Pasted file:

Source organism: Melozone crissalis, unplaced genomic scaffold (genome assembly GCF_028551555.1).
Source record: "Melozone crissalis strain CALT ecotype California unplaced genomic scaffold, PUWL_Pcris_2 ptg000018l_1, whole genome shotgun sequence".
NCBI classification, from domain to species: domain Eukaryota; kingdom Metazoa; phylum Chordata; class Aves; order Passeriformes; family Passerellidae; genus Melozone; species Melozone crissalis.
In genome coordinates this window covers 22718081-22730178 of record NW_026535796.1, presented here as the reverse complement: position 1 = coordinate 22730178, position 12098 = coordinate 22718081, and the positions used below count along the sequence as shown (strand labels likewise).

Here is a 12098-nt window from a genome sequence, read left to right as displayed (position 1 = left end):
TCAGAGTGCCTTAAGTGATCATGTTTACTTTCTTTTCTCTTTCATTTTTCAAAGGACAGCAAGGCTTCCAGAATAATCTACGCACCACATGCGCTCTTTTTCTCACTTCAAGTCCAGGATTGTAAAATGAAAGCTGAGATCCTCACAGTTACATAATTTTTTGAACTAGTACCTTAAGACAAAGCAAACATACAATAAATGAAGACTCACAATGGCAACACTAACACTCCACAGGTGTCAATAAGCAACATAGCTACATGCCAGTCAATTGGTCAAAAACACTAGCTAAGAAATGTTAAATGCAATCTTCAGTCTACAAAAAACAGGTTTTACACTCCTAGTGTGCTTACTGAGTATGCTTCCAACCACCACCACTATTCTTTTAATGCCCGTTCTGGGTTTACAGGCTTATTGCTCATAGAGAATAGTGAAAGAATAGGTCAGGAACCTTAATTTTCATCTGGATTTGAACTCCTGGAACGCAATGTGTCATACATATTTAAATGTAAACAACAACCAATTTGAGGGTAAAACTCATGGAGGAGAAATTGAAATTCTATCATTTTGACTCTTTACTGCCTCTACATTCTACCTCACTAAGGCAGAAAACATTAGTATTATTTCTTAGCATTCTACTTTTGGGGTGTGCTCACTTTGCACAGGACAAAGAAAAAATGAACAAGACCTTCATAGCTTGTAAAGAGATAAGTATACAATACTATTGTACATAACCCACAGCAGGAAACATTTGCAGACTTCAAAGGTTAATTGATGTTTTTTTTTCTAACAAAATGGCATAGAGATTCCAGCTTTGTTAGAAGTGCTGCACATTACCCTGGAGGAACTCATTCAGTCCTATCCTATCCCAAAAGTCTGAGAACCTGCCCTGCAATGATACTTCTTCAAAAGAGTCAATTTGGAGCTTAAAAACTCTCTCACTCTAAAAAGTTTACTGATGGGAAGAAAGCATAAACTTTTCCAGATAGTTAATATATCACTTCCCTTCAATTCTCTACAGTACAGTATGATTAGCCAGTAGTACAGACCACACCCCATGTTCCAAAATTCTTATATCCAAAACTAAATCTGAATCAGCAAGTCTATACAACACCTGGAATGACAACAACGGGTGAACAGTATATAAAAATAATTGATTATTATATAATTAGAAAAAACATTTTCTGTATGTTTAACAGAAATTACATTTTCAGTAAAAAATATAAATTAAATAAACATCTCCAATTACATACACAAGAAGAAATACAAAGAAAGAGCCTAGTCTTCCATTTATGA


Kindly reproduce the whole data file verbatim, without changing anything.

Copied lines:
Source organism: Melozone crissalis, unplaced genomic scaffold (genome assembly GCF_028551555.1).
Source record: "Melozone crissalis strain CALT ecotype California unplaced genomic scaffold, PUWL_Pcris_2 ptg000018l_1, whole genome shotgun sequence".
NCBI classification, from domain to species: domain Eukaryota; kingdom Metazoa; phylum Chordata; class Aves; order Passeriformes; family Passerellidae; genus Melozone; species Melozone crissalis.
In genome coordinates this window covers 22718081-22730178 of record NW_026535796.1, presented here as the reverse complement: position 1 = coordinate 22730178, position 12098 = coordinate 22718081, and the positions used below count along the sequence as shown (strand labels likewise).

Here is a 12098-nt window from a genome sequence, read left to right as displayed (position 1 = left end):
TCAGAGTGCCTTAAGTGATCATGTTTACTTTCTTTTCTCTTTCATTTTTCAAAGGACAGCAAGGCTTCCAGAATAATCTACGCACCACATGCGCTCTTTTTCTCACTTCAAGTCCAGGATTGTAAAATGAAAGCTGAGATCCTCACAGTTACATAATTTTTTGAACTAGTACCTTAAGACAAAGCAAACATACAATAAATGAAGACTCACAATGGCAACACTAACACTCCACAGGTGTCAATAAGCAACATAGCTACATGCCAGTCAATTGGTCAAAAACACTAGCTAAGAAATGTTAAATGCAATCTTCAGTCTACAAAAAACAGGTTTTACACTCCTAGTGTGCTTACTGAGTATGCTTCCAACCACCACCACTATTCTTTTAATGCCCGTTCTGGGTTTACAGGCTTATTGCTCATAGAGAATAGTGAAAGAATAGGTCAGGAACCTTAATTTTCATCTGGATTTGAACTCCTGGAACGCAATGTGTCATACATATTTAAATGTAAACAACAACCAATTTGAGGGTAAAACTCATGGAGGAGAAATTGAAATTCTATCATTTTGACTCTTTACTGCCTCTACATTCTACCTCACTAAGGCAGAAAACATTAGTATTATTTCTTAGCATTCTACTTTTGGGGTGTGCTCACTTTGCACAGGACAAAGAAAAAATGAACAAGACCTTCATAGCTTGTAAAGAGATAAGTATACAATACTATTGTACATAACCCACAGCAGGAAACATTTGCAGACTTCAAAGGTTAATTGATGTTTTTTTTTCTAACAAAATGGCATAGAGATTCCAGCTTTGTTAGAAGTGCTGCACATTACCCTGGAGGAACTCATTCAGTCCTATCCTATCCCAAAAGTCTGAGAACCTGCCCTGCAATGATACTTCTTCAAAAGAGTCAATTTGGAGCTTAAAAACTCTCTCACTCTAAAAAGTTTACTGATGGGAAGAAAGCATAAACTTTTCCAGATAGTTAATATATCACTTCCCTTCAATTCTCTACAGTACAGTATGATTAGCCAGTAGTACAGACCACACCCCATGTTCCAAAATTCTTATATCCAAAACTAAATCTGAATCAGCAAGTCTATACAACACCTGGAATGACAACAACGGGTGAACAGTATATAAAAATAATTGATTATTATATAATTAGAAAAAACATTTTCTGTATGTTTAACAGAAATTACATTTTCAGTAAAAAATATAAATTAAATAAACATCTCCAATTACATACACAAGAAGAAATACAAAGAAAGAGCCTAGTCTTCCATTTATGA